Barnett, Stanley B. ; Abramowicz, Jacques S. ; Ziskin, Marvin C. ; Maršál, Karel ; Claudon, Michel
The conclusions and recommendations for safe use
of nonmedical ultrasound were drawn from information
provided by individual contributions during this project
and from published position statements and guidelines
of major imaging and health organizations.
Diagnostic ultrasound imaging is considered to be
safe when carried out in the clinical setting by trained
personnel following appropriate professional guidelines.
However, it should be recognized that there are no scientific
epidemiologic data from exposure to outputs and
scanning procedures of modern ultrasound equipment
on which to base a direct assessment of safety.
The prudent use ofmedical ultrasound refers to ‘‘medically
indicated’’ procedures, i.e., those where an improved
diagnostic outcome is expected. The use of ultrasound
imaging simply to view the fetus for demonstration purposes,
to verify fetal gender, or to obtain a personal photograph or
keepsake video does not constitute a referred medical use.
The market for ultrasound entertainment scans has
been driven in part by reluctance of some medical practitioners
to provide still or video images to patients, due
partly to concerns that images provided to patients could
be used as evidence in claims of failure to diagnose
a congenital abnormality. If a congenital abnormality is,
in fact, present and has been missed, having given the
patient an image with or without the abnormality is probably
minimally, if at all, additionally incriminating. On the
other hand, by providing patients having medically indicated
scans with multiple still images or video clips
creates good relations with patients, and a potential deterrent
to future professional liability claims.
Public health experts, clinicians and industry agree
that exposure of the fetus to ultrasound for solely for
nonmedical purposes should be avoided. Various ultrasound
organizations around the world support the position
against the use of ultrasound for nonmedical purposes. For
example, the American Institute of Ultrasound in Medicine
(AIUM) is firm in its opposition to nonmedical use
of obstetric ultrasonography, and the commercialization
of fetal sonograms by nonprofessionals. The AIUM also
encourages ultrasound equipment manufacturers to agree
not to sell imaging systems to nonmedical imaging facilities.
The U.S. Food and Drug Administration Centre for
Devices and Radiological Health (FDA) takes the position
that persons who promote, sell or lease ultrasound
equipment for making fetal keepsake or souvenir videos
are performing unapproved use of a medical device. In
addition, those who subject individuals to ultrasound exposure
using a diagnostic ultrasound device (a prescription
device) without a physician’s order may be in violation
of State or local laws or regulations regarding the use of
a prescription medical device. It should be recognized
that while the FDA has regulatory authority regarding the
marketing of safe and effective medical devices, its jurisdiction
does not encompass their use. It also has regulatory
power over the manufacture and sale of ultrasound systems.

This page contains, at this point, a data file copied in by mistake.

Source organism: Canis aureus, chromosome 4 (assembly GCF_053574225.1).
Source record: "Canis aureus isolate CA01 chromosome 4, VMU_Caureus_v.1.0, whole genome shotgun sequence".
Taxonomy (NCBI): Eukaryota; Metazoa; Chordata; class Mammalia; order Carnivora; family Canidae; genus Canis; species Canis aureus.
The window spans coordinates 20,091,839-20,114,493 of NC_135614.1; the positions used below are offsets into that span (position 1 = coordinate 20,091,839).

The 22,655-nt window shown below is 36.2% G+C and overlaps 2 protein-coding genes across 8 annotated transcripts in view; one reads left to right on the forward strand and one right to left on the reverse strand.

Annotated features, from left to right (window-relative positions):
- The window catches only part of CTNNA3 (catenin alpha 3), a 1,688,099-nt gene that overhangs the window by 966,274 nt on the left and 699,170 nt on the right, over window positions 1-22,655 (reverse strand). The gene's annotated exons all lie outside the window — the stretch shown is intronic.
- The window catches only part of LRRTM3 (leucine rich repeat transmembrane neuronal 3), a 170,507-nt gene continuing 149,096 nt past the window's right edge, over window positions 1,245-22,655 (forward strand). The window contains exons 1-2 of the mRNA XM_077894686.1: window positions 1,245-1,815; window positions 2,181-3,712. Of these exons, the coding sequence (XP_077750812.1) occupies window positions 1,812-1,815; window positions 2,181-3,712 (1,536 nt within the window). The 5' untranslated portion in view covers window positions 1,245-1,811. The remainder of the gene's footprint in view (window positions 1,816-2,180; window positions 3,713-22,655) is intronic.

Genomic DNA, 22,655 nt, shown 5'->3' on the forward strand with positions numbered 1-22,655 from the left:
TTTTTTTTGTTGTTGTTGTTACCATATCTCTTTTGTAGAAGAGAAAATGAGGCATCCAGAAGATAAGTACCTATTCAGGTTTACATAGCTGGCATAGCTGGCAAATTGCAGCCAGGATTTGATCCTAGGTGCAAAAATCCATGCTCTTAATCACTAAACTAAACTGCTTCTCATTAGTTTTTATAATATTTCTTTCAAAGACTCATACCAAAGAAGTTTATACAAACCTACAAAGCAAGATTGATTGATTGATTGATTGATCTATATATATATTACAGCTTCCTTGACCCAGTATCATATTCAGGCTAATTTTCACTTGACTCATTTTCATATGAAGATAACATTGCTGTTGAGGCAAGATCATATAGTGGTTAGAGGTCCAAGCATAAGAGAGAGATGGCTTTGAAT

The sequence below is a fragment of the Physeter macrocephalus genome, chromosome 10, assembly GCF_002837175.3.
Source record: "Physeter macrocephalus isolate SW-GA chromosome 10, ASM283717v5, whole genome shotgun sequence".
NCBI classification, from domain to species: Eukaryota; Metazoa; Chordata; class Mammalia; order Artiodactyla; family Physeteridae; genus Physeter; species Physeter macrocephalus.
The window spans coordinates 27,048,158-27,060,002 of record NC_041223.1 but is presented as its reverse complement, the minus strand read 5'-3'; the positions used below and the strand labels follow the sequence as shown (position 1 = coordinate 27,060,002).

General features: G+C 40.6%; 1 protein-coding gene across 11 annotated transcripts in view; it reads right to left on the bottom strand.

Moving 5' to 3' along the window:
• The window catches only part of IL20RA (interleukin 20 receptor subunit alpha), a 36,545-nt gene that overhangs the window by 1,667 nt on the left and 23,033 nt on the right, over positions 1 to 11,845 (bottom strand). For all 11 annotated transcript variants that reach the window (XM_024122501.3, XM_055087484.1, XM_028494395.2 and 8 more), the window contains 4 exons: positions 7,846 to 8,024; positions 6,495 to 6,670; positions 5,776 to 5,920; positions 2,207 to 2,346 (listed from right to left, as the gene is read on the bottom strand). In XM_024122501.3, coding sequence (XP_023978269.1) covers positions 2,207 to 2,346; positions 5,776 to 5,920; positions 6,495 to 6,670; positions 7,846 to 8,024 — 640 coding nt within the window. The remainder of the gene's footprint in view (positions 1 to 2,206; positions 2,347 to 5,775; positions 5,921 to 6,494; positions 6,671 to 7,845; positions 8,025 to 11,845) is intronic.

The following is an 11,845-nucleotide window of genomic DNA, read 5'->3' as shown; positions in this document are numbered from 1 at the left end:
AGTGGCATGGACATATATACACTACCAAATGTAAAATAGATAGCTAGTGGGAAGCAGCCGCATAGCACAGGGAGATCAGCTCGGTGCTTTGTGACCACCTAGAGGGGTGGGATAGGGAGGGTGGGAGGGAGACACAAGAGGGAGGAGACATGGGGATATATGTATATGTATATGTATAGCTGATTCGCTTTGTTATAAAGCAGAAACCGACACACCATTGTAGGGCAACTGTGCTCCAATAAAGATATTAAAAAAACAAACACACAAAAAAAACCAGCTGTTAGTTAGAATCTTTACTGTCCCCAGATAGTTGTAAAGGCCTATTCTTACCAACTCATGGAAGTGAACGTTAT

Health Canada regulates diagnostic ultrasound
devices under the Food and Drugs Act, the Radiation
Emitting Devices Act and the Medical Devices Regulations.
This ensures the safety and effectiveness of the
devices when they are used for their licensed diagnostic
purposes. Health Canada has established Guidelines for
the Safe Use of Diagnostic Ultrasound that state that ultrasound
should not be used for any of the following activities:
To have a picture of the fetus, solely for nonmedical
reasons; to learn the sex of the fetus, solely for nonmedical
reasons; or for commercial purposes, such as trade shows
or producing pictures or videos of the fetus.
Health Canada recommends that parents do not
expose their unborn babies to fetal ultrasound for the
purpose of making ‘‘keepsake’’ or souvenir videos. Diagnostic
fetal ultrasound imaging should be undertaken only
on referral from a licensed health care provider within
a clinical setting by highly qualified professionals.
The British Medical Ultrasound Society has issued
users safety guidelines for nondiagnostic uses of ultrasound
imaging where upper limits of ultrasound exposure
are set at TI,0.5 and MI,0.3. These restrictive levels of
exposure were installed to provide a lower risk for procedures
where there is no obvious clinical benefit.
Whilst the use of ultrasound solely for nonmedical
purposes outside of the clinical setting (e.g., for commercial,
nondiagnostic purposes) is not recommended, inclusion
of some time for ‘‘entertainment ultrasound’’ during
a referred medical examination may provide a solution to
satisfy patients, providers and regulators. However, whilst
this might address potential issues of patients (mothers)
rights, there is no consideration for the rights of the fetus,
as a patient. There are significant ethical and potential
medico-legal issues at stake.
There are a number of important safety issues that
require consideration before undertaking any nonmedical
ultrasound imaging during a clinical diagnostic examination:
⬚ The ultrasound exposure time applied to the fetus
should not significantly increase.
⬚ Qualified and trained personnel should always operate
the ultrasound equipment.
⬚ The ultrasound machine should be properly maintained
and accurately calibrated.
⬚ The patient must have a complete anatomic survey of
her fetus prior to any additional nonmedical/bonding
ultrasound scan. With the anatomy scan performed first,
WFUMB Symposium on nonmedical use of ultrasound d S. B. BARNETT et al. 1211
it is unlikely that additional abnormalities would be detected
during the bonding part of the process.
⬚ It is important that the attending ultrasound specialist is
familiar with the risk of ultrasound bioeffects and
understands the purpose of the equipment output